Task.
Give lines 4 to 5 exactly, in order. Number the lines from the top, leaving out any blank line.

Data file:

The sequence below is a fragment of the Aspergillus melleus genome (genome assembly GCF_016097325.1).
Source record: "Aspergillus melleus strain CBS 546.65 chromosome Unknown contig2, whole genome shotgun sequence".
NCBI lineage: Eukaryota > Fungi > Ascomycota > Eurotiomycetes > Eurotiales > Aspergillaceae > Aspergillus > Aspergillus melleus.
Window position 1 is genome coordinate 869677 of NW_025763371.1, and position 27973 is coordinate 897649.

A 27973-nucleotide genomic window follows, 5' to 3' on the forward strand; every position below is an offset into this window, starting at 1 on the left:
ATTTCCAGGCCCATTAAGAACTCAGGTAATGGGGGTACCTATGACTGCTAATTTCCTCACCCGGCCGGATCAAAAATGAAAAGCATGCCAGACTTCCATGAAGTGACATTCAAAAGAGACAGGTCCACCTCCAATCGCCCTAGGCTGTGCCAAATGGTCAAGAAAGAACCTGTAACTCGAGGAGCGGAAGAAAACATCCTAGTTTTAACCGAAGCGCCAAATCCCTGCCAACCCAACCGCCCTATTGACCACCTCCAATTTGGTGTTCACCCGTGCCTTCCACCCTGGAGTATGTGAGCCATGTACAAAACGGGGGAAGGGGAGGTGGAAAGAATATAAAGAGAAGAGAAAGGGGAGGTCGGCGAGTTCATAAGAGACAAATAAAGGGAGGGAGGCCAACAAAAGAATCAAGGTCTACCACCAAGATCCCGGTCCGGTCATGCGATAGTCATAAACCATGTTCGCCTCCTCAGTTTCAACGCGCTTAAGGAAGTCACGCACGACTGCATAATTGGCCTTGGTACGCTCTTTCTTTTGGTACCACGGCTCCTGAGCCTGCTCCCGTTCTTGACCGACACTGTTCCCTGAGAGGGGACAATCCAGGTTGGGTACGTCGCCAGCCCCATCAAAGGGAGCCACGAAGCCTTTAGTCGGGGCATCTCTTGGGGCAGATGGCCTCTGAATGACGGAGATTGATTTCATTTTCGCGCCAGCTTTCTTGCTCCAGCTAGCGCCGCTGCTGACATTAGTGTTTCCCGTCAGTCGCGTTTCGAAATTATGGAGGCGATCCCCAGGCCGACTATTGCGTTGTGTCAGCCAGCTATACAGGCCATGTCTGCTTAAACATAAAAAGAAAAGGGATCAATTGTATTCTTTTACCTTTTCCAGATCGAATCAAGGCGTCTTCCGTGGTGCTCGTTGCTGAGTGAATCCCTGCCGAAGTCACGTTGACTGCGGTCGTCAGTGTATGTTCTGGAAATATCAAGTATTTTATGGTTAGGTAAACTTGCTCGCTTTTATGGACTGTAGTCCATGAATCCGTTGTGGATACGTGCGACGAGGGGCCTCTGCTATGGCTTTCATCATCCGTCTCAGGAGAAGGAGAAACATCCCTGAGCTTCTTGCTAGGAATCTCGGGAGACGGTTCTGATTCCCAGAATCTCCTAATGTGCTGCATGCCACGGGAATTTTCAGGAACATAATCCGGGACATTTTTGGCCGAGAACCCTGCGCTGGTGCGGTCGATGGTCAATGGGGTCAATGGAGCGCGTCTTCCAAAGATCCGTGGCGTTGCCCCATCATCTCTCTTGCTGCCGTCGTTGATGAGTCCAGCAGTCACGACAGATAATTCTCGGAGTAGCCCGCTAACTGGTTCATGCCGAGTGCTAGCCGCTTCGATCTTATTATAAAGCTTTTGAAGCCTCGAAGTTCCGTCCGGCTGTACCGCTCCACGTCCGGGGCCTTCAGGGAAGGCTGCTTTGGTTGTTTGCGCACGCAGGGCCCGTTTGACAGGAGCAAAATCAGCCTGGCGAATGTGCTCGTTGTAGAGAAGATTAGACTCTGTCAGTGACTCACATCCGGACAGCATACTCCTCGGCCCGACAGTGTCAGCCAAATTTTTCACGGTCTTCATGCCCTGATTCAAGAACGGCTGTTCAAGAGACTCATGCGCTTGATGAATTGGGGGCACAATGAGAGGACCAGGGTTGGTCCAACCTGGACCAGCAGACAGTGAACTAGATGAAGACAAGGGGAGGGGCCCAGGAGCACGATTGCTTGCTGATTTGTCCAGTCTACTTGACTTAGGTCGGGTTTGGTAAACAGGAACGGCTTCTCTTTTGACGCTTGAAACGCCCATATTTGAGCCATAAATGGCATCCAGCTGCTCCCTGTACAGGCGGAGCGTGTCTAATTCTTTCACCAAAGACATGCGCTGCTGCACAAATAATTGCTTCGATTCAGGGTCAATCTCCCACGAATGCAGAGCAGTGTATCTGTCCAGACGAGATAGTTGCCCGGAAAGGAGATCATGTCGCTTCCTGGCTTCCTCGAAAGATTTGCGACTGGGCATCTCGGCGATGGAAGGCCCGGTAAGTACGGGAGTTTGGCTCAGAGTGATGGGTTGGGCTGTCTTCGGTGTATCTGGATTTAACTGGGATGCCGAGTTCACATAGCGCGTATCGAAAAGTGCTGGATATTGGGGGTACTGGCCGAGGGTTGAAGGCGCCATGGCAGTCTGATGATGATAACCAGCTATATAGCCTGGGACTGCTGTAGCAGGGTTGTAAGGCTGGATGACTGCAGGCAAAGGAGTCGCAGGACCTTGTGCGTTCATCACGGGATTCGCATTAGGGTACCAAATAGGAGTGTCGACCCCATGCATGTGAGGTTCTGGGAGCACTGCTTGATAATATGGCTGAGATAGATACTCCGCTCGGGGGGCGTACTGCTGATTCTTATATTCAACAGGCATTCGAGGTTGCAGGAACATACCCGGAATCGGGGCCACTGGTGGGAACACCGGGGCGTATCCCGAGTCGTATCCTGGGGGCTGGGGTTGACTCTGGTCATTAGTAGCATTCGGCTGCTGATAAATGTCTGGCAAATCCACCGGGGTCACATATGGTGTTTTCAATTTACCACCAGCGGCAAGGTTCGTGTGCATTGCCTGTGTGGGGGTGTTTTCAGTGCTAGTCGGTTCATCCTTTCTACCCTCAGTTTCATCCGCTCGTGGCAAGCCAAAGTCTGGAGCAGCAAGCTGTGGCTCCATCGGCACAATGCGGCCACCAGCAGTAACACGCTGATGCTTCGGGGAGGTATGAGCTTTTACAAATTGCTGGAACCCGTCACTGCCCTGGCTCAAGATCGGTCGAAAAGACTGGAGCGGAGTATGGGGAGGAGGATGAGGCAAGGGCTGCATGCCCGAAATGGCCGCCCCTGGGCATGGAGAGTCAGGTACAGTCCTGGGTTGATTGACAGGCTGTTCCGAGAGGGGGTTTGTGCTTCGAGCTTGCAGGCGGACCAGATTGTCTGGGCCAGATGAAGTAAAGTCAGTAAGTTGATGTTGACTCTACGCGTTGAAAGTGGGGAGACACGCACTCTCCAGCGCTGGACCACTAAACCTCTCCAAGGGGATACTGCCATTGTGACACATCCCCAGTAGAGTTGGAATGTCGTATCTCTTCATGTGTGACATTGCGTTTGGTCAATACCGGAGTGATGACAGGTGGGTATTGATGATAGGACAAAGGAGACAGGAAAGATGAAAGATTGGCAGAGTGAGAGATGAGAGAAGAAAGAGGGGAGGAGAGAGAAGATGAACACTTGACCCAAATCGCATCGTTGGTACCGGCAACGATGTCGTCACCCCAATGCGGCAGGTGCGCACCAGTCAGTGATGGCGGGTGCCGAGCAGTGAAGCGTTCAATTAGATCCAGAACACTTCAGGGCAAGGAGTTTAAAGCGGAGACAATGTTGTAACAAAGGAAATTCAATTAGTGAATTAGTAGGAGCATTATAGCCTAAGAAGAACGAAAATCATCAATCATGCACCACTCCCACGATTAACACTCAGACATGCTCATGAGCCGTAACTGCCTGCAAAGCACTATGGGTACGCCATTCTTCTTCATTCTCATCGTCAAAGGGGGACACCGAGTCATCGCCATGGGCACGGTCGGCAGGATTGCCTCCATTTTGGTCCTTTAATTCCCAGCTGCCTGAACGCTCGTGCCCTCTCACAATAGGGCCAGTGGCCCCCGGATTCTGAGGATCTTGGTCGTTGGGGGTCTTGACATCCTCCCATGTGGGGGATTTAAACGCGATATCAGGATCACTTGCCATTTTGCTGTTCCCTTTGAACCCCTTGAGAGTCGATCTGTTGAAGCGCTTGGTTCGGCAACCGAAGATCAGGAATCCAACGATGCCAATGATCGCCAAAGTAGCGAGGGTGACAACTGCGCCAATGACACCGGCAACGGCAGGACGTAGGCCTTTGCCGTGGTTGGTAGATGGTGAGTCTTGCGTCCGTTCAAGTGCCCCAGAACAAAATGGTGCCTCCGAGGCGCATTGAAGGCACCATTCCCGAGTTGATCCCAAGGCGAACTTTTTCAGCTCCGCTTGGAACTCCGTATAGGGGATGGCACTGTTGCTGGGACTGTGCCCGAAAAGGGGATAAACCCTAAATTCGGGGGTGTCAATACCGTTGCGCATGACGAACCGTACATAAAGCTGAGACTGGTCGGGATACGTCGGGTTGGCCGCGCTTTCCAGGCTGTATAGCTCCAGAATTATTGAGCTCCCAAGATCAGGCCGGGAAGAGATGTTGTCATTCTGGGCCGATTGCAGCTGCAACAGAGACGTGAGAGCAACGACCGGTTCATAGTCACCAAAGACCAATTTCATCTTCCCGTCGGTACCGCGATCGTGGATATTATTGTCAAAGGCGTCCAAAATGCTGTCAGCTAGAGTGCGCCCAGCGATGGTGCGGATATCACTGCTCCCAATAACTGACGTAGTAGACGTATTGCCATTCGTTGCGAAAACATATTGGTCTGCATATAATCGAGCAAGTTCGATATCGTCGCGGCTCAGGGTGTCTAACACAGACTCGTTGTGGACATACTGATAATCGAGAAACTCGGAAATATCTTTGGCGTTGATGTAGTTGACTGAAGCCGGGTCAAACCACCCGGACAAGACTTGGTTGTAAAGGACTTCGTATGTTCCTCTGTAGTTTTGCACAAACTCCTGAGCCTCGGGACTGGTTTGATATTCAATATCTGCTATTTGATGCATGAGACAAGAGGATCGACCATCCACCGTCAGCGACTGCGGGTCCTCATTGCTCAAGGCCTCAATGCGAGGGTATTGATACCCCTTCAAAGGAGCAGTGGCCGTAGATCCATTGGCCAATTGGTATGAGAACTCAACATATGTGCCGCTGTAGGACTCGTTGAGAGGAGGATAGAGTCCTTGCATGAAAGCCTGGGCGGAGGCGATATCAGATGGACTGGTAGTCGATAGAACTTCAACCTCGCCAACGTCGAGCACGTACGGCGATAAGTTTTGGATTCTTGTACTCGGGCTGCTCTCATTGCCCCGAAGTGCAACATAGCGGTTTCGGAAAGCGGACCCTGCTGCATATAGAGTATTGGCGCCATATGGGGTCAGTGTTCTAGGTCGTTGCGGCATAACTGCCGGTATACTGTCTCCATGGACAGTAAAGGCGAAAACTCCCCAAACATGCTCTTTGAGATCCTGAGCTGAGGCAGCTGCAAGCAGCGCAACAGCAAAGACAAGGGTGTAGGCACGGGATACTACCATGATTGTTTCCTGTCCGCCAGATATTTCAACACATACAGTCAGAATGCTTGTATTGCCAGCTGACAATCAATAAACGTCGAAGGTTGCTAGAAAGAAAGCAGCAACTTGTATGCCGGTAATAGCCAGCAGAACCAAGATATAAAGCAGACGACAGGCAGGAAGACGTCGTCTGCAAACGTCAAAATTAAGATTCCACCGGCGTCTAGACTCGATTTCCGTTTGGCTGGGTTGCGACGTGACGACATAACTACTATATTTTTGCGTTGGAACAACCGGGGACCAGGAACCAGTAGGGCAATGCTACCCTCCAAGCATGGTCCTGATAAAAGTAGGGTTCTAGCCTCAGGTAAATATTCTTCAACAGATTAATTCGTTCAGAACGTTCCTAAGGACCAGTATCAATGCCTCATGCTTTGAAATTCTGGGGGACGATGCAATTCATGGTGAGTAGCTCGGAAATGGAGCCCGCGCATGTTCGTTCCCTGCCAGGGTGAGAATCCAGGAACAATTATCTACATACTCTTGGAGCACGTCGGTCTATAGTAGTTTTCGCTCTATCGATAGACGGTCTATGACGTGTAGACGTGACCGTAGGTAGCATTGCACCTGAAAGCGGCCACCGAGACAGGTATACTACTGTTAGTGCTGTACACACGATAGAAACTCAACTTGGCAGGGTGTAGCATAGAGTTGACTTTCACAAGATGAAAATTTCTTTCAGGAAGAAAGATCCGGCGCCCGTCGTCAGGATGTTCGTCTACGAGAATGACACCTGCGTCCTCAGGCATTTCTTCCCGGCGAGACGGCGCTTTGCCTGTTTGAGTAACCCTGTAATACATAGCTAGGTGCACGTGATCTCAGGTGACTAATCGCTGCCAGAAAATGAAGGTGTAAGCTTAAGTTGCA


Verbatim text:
Window position 1 is genome coordinate 869677 of NW_025763371.1, and position 27973 is coordinate 897649.

A 27973-nucleotide genomic window follows, 5' to 3' on the forward strand; every position below is an offset into this window, starting at 1 on the left: